Late last week, while on his way to an afternoon medical appointment, 87 year-old Sam Ferstman was given two tickets totalling $494 because he failed to see the pedestrian crosswalk on Ste. Catherine near the Stanley Street intersection.
“I could see that the light had changed so I (along with two or three other seniors) tried to move a little faster but just as I got to the edge of the sidewalk, this policeman grabbed me by the arm and pulled me aside ,” said Ferstman. “He was very rough and very rude and after he called me an old man (for the first time), he told me that this was going to cost me a lot of money.”
Unfortunately, this was not the first time Ferstman had run into SPVM Constable P. Martin and he was frankly terrified. While Ferstman admits that the policeman never actually assaulted him or went out of his way to hurt him, he did leave the senior with a nasty bruise on his arm after he pulled him aside to give him a ticket. And even if he’s willing to ignore the rough treatment he received when he was stopped for jaywalking, Cst. Martin was just as rude and aggressive with him as he was last year when he first gave Ferstman a ticket ( #804 196 002) for jaywalking across Drummond Street in the city’s downtown core.
“He’s a big man, a scary man and I’m not the only one who’s afraid of him,” said Ferstman who admits that he is still nervous after the incident. When the constable asked him where he lived because he wanted to write him up a ticket for jaywalking, the distraught senior panicked after which he told the police that “…I’m not from around here.”
“I wasn’t trying to fool him,” said Ferstman. “I just wanted to get out of there because I was terrified of this man." At that point, and probably because he did not believe him, Cst. Martin turned the old man around and began to pat him down after which Ferstman reached for his wallet and gave the constable his health card.
“That was the second time he called me ‘Old Man’,” said Ferstman, “…and that’s when he told me that he was going to take me to jail. At that point, and even if the police may or may not have been teasing Ferstman, he began to write him up a second ticket for $452 for “…having hindered a peace officer in the performance of his duties.” When added to the original $42 dollars he owes the city for the original jaywalking ticket, Ferstman now owes the City of Montreal a total of $494 dollars because he failed to see the street’s pedestrian crossing zone.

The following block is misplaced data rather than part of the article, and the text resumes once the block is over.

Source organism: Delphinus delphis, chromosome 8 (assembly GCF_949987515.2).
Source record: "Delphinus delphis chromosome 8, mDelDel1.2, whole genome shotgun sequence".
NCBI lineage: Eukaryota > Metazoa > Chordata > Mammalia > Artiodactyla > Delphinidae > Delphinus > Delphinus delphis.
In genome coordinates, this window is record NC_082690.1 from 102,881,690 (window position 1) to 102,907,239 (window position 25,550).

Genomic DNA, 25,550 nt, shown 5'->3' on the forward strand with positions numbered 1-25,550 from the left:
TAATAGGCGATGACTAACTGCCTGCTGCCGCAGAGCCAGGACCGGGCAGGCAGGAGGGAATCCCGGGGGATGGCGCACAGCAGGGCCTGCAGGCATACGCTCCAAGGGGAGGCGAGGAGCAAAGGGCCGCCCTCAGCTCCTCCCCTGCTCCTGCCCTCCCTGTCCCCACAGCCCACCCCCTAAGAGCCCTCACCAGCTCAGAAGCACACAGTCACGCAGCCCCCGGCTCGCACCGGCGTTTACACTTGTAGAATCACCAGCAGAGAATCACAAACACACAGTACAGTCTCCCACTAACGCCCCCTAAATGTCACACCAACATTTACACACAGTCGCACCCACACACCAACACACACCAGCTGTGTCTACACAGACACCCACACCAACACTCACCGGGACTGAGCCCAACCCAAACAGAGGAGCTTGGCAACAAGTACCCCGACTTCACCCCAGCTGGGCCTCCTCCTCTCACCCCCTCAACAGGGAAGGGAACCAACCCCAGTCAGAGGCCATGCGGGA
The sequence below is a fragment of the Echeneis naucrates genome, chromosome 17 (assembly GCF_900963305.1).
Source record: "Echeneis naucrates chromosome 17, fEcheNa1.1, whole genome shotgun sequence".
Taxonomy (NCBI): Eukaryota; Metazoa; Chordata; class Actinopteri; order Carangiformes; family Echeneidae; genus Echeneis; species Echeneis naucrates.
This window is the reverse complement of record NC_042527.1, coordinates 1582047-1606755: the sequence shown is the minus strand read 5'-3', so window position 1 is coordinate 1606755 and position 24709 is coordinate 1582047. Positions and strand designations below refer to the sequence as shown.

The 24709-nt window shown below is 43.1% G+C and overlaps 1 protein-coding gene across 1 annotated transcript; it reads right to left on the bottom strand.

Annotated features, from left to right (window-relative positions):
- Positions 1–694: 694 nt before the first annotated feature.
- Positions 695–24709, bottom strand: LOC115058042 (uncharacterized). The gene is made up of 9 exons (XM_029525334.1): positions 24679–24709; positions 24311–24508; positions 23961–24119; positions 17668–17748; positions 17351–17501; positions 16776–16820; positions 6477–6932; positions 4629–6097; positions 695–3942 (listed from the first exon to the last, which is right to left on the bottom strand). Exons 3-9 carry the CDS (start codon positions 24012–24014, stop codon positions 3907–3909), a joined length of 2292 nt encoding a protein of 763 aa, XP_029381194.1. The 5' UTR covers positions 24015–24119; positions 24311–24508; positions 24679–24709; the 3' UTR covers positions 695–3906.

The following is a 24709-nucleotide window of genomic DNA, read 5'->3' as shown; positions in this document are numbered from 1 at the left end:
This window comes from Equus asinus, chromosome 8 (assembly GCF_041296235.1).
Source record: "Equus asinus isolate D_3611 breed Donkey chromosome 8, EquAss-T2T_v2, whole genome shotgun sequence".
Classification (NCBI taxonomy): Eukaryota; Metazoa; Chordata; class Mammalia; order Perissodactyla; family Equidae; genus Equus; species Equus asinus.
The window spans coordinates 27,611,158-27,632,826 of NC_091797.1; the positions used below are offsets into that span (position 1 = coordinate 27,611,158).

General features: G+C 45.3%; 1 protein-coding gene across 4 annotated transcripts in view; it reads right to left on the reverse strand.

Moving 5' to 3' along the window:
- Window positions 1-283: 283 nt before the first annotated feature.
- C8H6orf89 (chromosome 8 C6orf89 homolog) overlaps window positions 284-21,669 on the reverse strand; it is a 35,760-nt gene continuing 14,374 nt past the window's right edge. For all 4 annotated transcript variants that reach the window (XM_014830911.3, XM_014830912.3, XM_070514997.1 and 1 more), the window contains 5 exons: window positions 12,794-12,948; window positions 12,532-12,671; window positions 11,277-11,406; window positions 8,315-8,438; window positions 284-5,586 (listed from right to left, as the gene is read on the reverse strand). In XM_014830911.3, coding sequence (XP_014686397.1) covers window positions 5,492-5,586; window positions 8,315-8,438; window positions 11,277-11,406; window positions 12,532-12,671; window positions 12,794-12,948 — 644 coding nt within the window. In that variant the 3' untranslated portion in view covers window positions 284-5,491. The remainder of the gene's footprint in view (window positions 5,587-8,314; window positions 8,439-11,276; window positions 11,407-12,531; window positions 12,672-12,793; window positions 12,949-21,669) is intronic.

During a long and extensive interview, Ferstman said that walking the streets in the city’s downtown core are one of the few things that he can still do that gives him a lot of pleasure following his long and successful career as one of Montreal’s better-known hairdressers. Just as collecting antique porcelain used to keep him busy, Ferstman now walks the streets in order to take in as much of the city’s sights and sounds he can before it all fades to black.
“I’ve got macular degeneration and glaucoma,” he said. “It’s getting harder and harder to see anything these days. While his fading vision will soon force Ferstman to liquidate his collection, he also says that he’s now going to think twice before he goes back downtown for a walk like he used to do before last week’s incident.
“I don’t know what will happen if I run into that awful policeman,” said the old pensioner. “I don’t know what he‘ll do to me. As of this week, Ferstman says that he has already sent a notice that he is not guilty of either offence and that he is planning to bring his case to the province’s Police Ethics bureau for some kind of decision about the incident.
“I’m not doing this because I’m angry,” said the mild-mannered senior citizen. “I’m doing this so that nobody else has to put up with the same kind of treatment as I got from this man.”